I visited Africa once and stayed for almost two weeks in Swaziland, a little country in the Southern part of the continent that's about the size of New Jersey. At a simple mission care point, on a dusty hill, I met a gorgeous little girl of twelve. Her name is Ntondo. In Siswati it means, "person who loves."
Ntondo looked at me, a stranger, having arrived in her country with a group of white people. They were used to seeing the white missionaries. A caramel skinned, African American woman was a novelty. What is your name? she asked me in flawless English.
It's Claudia, I told her. I almost said Mair, but since I'm often confused about what to call myself, I defaulted to the old standby. Ntondo must not have been thrilled with Claudia either. She looked at me, a serious expression on her face. To this day I have no idea why she did it, but she said, From now on, you will be called Ntondo. She gave me her own name. Her last name, too, letting me know I was part of the family. Her choice of a name told me that she could tell I was a person who loves. I'd have changed my name to Ntondo, legally, but it would have confused everybody in my life even more. So I tattooed my African name, not on my skin, but on my heart. I tattooed my little namesake's face on my scarred heart, too, and I still pray for her, the sweet, magnificent child who agreed in heaven to a life full of far more suffering than I would ever see.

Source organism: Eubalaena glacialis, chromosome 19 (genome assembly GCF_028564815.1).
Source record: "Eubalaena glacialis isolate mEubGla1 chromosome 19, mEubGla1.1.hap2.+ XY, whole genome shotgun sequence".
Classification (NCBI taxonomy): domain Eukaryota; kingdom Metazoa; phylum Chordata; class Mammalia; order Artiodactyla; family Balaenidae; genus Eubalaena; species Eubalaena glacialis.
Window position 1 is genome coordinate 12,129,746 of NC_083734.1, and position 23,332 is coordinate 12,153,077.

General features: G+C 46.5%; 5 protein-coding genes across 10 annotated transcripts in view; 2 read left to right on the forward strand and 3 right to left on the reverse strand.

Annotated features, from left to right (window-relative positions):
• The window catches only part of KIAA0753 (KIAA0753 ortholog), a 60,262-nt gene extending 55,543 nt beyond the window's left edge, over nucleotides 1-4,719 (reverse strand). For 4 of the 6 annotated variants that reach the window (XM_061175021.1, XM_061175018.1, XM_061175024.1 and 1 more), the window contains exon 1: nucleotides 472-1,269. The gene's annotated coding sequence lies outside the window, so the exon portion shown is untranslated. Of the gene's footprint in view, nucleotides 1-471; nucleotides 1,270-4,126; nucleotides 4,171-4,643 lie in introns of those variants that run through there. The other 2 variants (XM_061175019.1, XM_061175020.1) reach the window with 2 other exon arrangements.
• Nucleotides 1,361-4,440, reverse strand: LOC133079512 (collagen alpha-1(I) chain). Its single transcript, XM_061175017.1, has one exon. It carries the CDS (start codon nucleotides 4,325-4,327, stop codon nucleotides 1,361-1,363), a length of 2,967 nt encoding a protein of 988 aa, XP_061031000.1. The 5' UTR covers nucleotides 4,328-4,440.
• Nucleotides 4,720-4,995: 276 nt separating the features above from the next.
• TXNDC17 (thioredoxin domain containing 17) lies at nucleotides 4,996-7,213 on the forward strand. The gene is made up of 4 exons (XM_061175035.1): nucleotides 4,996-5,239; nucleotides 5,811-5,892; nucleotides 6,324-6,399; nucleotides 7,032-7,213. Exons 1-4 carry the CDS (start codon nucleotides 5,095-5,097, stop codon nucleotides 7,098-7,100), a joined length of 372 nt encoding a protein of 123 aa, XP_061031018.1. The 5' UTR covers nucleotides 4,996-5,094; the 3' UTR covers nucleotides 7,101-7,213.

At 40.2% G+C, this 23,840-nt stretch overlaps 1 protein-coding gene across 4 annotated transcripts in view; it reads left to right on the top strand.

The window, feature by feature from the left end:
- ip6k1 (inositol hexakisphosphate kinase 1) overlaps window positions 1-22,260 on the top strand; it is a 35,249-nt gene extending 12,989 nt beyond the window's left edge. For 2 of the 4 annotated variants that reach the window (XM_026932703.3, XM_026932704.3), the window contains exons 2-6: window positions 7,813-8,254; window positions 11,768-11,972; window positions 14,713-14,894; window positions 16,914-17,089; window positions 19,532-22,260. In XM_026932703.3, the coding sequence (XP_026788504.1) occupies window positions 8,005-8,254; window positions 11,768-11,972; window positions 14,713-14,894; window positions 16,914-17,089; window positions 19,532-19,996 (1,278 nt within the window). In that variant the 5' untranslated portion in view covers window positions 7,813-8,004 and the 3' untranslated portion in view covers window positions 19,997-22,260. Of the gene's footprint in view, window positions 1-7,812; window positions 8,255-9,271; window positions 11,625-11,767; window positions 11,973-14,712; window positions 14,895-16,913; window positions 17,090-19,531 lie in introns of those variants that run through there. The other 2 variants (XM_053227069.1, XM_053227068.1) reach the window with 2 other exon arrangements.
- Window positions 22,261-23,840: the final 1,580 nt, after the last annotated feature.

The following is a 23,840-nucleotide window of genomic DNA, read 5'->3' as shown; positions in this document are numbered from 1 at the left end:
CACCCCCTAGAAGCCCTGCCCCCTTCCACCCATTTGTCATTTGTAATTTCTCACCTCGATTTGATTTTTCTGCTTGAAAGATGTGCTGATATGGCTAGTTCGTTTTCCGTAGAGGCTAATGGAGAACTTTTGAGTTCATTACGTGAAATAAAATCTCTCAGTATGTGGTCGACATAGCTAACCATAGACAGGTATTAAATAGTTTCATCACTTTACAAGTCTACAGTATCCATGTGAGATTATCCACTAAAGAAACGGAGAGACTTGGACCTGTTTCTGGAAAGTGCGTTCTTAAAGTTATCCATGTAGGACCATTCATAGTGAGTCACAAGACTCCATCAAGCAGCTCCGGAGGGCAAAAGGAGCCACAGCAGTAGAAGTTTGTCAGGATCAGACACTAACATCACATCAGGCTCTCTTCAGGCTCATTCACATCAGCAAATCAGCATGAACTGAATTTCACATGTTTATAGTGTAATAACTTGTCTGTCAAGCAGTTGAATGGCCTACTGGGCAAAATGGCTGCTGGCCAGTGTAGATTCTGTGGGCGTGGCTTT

You'd think I'd have settled this matter, but no. This is me we're talking about, the girl who changes names to the rhythms of all my life's shifting seasons. And you may wonder why I've spent so much time telling you about my names, rather than telling you that I am a mother, a writer, a Catholic convert and an emerging new monastic urban abbess, as well as a soul friend to many. But those are just facts. But when I say my name is Claudia; it means lame, but intelligent; when I say my name is Mair, a bad girl gone good; when I say I used to be Seshine, a woman child full of sunshine, who flowered in a very shitty life; and I used to be Kai, because despite the fact that I was denied love by a man who should have cherished and protected me, I found a way to find love my damned self, and it's just sad that I had to do it in such a stealthy way. And now I'm Claudia again, lame, but intelligent, and I'm okay with that most days, even though I still prefer Mair. Once I bemoaned my name to a woman I met at a conference, and she told me something I will never forget. She said, if you are lame, you will have to be carried.
So, here I am. My name is Claudia, in God's arms. Sometimes I'm a broken little girl he carries, a lamb on her shepherd's shoulders. Sometimes, I'm a woman, swept into the ravishing embrace of my divine lover. Be I child, or lover, I'm always being carried in his arms, broken, but held. That's who I am. That's what I agreed to be, on earth as it is in heaven. Claudia explains everything.